When working at height, it is critical for all involved to understand the hazards present in such environments, as well as how to properly secure themselves. Fall protection was the most frequently cited OSHA violation in FY 2017, and falls accounted for 38% of all construction deaths in 2016.
Preventing the types of incidents reflected in these statistics requires helping employees identify hazards and verify that they have the proper equipment. ASSP’s new VR Fall Protection Experience app aims to do exactly that.
The app, developed based on the ANSI/ASSP Z359 Fall Protection and Fall Restraint standards, provides an immersive experience in which users enter a virtual environment to learn how to operate safely when working at height.
The app consists of two elements – hazard identification and building a fall protection system. As users begin their experience, they are first tasked with identifying the fall hazards present on the roof of a two-story building.
When navigating the rooftop, users will find common and not-so-common fall hazards. From a piece of mechanical equipment near the edge of a roof to a rooftop fan that’s been removed from its base, to a skylight, the app challenges users to identify hazards that they could encounter on the job.
“We wanted to try to find a good cross-section of hazards that would include elements of different environments that users might see when working at height,” says Thomas Kramer, P.E., CSP, vice chair of the ANSI Z359 Accredited Standards Committee and fall protection subject matter expert for the app. “Based on people’s experiences, whether they be construction-focused or maintenance-focused, the app helps users be aware of hazards that may not be as apparent to them.”
Once users have identified fall hazards, they move on to building a fall protection system for a coworker to use while performing a task on the rooftop. This involves selecting an anchorage point, harness and lanyard. When building the system, users choose between four different anchorages, three harnesses and three lanyards. The key is for users to select the equipment that will provide the safest level of fall protection for the particular work situation.
In selecting a harness, users must also ensure that it is in proper working order in terms of condition and fit. They will inspect the harness for any damage, verify that the leg straps fit and check the back dee-ring. After building the fall protection system, the user then gets to see it in action on their coworker, so that they see the anchorage strength, fall clearance and overall level of fall protection that the system provides.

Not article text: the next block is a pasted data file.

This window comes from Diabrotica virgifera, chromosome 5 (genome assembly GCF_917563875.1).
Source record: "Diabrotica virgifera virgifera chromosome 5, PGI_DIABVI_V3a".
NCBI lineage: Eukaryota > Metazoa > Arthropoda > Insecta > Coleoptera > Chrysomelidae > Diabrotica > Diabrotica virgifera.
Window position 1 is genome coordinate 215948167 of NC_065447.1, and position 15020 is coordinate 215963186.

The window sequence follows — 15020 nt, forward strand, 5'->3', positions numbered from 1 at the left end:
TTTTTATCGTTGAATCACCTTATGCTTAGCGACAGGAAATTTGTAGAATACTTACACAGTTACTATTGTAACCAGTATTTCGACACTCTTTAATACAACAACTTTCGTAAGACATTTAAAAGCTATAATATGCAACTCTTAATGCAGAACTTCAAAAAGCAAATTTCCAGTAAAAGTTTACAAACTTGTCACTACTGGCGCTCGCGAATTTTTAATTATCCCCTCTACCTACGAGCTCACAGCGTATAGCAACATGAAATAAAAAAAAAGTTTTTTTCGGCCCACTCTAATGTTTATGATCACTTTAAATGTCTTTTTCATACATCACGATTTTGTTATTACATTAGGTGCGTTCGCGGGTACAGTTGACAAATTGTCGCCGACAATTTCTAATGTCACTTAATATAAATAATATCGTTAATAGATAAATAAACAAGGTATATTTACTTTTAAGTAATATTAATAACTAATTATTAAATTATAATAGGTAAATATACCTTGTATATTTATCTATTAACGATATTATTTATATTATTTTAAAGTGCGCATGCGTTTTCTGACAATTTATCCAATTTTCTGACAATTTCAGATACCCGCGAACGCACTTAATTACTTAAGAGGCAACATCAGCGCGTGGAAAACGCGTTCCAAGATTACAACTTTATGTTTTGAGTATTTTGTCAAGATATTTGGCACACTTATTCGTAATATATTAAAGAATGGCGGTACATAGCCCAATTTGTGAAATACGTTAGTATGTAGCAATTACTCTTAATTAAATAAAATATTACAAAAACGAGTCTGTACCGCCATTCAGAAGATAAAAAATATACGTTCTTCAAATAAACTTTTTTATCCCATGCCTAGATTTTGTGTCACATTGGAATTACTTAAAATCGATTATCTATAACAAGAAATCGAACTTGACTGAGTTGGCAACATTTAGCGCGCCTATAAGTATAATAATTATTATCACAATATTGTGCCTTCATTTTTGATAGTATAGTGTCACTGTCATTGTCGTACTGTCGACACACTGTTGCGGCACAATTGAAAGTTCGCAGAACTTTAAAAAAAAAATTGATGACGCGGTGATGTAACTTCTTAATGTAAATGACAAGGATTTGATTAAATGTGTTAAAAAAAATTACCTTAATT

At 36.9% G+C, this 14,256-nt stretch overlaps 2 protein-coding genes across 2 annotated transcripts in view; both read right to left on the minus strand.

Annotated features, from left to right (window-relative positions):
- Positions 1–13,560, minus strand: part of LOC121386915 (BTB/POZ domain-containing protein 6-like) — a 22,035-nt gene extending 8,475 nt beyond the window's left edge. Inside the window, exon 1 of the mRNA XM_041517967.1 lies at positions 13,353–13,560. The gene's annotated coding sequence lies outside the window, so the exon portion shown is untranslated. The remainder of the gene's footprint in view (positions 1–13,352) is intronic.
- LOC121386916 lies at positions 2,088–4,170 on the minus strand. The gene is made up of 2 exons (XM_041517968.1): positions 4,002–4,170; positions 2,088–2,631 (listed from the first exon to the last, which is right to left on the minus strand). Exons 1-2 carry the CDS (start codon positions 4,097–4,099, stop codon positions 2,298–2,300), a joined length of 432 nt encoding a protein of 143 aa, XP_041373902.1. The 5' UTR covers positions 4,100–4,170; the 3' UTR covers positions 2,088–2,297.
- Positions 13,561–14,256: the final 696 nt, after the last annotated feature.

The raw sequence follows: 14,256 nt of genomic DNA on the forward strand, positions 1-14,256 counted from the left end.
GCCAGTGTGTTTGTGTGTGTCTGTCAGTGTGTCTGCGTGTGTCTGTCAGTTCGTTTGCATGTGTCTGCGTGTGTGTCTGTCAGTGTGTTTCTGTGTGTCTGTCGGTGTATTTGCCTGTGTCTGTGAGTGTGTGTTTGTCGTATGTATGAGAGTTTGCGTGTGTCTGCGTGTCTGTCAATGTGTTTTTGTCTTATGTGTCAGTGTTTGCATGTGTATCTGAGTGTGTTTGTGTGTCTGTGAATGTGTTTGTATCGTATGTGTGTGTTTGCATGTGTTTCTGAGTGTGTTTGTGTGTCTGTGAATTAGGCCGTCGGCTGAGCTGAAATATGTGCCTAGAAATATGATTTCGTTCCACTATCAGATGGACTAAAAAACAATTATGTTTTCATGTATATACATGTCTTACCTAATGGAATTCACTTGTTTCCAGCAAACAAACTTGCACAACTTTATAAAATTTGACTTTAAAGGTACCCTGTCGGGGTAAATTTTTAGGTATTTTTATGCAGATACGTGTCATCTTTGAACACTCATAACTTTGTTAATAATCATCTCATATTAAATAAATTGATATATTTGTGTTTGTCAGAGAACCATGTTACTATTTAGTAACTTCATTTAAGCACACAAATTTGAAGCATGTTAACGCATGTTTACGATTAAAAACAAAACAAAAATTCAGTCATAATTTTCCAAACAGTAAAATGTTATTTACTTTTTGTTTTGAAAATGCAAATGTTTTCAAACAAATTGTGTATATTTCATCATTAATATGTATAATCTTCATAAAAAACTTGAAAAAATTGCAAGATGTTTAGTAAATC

Depending on the system an employee selects, the experience will have different outcomes. For example, some systems restrict users from going through a fall, others allow users to go through a fall and cut the lanyard, some allow users to be suspended and self-rescue, while still others allow users to freefall so much that they can’t self-rescue and have to call for assistance.
At the end of the 3-to-5-minute exercise, users can run through the scenario again, making different choices in terms of equipment in order to see the outcome. Kramer encourages users to experience all the scenarios the app has to offer so that they can see the outcomes of their decisions. This will help them to understand why certain outcomes occurred, so that they can make the right choices in real-world situations.
“The app demonstrates that fall protection PPE is a system that needs to be designed rather than just a piece of equipment that will keep you safe,” he says. “It impresses upon the user the seriousness of these life and death decisions that they have to consider when using personal protective equipment for falls and allows them to fail safely.”
Once done, the user’s performance is assessed based on their ability to identify hazards and anchor points, inspect and select a safe harness, and build a fall protection system that allows for successful arrest and safe-rescue possibility.
Learn more about ASSP’s VR Fall Protection Experience.